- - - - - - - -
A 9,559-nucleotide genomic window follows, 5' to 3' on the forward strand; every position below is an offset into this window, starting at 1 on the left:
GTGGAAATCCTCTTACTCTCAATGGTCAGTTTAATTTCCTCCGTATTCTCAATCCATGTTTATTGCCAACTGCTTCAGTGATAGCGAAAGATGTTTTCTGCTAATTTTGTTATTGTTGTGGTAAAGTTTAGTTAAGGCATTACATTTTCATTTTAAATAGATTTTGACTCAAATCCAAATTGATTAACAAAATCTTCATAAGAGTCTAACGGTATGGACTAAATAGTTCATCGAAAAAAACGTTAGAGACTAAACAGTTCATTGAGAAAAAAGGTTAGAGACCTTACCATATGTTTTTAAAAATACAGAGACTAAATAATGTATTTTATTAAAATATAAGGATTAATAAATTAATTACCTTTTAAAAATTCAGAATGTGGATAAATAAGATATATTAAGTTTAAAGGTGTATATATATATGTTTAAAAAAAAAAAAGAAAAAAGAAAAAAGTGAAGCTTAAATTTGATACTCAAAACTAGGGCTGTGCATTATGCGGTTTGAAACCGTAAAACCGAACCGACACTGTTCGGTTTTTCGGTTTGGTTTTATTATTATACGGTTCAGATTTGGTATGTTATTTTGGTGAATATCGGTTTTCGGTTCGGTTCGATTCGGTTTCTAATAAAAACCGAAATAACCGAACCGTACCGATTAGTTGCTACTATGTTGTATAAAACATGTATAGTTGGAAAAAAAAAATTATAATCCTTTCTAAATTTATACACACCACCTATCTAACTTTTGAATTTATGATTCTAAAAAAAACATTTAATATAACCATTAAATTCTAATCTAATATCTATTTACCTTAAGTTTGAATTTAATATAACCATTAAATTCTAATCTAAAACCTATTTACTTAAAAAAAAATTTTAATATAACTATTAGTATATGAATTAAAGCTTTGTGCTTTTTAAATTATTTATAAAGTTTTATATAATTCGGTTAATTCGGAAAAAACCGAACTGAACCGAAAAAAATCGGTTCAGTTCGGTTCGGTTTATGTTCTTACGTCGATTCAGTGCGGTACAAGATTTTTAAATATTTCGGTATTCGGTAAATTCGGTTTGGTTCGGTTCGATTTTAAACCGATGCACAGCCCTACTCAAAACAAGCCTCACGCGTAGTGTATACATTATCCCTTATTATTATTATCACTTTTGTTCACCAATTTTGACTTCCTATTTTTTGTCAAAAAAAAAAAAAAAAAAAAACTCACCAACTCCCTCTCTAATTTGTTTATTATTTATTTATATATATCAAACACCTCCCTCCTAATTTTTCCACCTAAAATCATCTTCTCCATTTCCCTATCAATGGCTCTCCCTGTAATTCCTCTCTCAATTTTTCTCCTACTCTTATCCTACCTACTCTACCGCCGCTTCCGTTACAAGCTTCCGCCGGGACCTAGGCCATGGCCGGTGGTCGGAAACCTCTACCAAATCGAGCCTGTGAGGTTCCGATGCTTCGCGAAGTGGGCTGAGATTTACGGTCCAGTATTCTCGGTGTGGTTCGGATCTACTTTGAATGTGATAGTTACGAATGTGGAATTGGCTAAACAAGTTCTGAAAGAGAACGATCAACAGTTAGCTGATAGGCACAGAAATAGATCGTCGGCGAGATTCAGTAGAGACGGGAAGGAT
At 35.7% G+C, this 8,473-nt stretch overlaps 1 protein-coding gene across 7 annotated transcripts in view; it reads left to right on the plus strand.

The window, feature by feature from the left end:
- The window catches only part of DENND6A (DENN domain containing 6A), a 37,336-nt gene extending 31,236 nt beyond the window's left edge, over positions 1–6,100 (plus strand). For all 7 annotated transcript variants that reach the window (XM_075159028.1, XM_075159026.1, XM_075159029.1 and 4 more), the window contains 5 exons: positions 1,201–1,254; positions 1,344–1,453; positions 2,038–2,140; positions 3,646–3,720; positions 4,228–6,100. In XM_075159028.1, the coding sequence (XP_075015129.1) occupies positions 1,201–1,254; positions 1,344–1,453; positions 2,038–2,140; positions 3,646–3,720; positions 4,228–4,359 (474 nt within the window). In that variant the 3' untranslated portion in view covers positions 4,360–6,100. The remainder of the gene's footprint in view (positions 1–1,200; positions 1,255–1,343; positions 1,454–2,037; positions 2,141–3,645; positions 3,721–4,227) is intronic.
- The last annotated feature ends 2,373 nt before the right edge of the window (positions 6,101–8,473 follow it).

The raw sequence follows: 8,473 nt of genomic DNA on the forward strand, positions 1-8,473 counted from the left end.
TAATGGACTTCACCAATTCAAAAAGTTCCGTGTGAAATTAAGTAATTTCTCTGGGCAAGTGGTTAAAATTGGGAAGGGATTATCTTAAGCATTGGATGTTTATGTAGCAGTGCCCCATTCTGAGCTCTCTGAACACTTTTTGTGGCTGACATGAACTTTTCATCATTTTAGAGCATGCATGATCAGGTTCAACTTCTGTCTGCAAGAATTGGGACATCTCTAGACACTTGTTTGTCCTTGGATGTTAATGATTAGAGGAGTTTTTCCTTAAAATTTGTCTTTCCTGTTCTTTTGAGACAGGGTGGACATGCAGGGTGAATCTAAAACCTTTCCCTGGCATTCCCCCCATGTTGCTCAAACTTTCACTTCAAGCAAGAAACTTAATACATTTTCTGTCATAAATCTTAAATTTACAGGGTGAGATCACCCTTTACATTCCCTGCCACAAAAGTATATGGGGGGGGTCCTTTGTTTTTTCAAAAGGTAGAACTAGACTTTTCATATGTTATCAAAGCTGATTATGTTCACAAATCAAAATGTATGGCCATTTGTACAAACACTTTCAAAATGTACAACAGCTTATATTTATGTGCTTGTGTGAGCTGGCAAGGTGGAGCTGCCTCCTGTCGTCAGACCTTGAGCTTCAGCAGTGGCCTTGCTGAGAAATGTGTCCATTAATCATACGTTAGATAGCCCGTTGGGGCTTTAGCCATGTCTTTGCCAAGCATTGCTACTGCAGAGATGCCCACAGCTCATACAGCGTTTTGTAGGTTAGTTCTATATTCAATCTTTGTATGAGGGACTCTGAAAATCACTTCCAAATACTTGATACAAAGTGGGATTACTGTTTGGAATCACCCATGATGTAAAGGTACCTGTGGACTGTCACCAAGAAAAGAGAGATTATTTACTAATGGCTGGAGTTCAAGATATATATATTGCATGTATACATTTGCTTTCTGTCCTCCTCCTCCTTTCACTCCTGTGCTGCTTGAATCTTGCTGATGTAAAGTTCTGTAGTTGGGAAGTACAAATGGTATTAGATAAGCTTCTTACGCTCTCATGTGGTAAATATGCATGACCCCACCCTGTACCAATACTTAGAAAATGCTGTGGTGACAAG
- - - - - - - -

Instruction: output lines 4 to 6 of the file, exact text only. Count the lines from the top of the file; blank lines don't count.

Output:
The window, feature by feature from the left end:
- The window catches only part of DENND6A (DENN domain containing 6A), a 37,336-nt gene extending 31,236 nt beyond the window's left edge, over positions 1–6,100 (plus strand). For all 7 annotated transcript variants that reach the window (XM_075159028.1, XM_075159026.1, XM_075159029.1 and 4 more), the window contains 5 exons: positions 1,201–1,254; positions 1,344–1,453; positions 2,038–2,140; positions 3,646–3,720; positions 4,228–6,100. In XM_075159028.1, the coding sequence (XP_075015129.1) occupies positions 1,201–1,254; positions 1,344–1,453; positions 2,038–2,140; positions 3,646–3,720; positions 4,228–4,359 (474 nt within the window). In that variant the 3' untranslated portion in view covers positions 4,360–6,100. The remainder of the gene's footprint in view (positions 1–1,200; positions 1,255–1,343; positions 1,454–2,037; positions 2,141–3,645; positions 3,721–4,227) is intronic.
- The last annotated feature ends 2,373 nt before the right edge of the window (positions 6,101–8,473 follow it).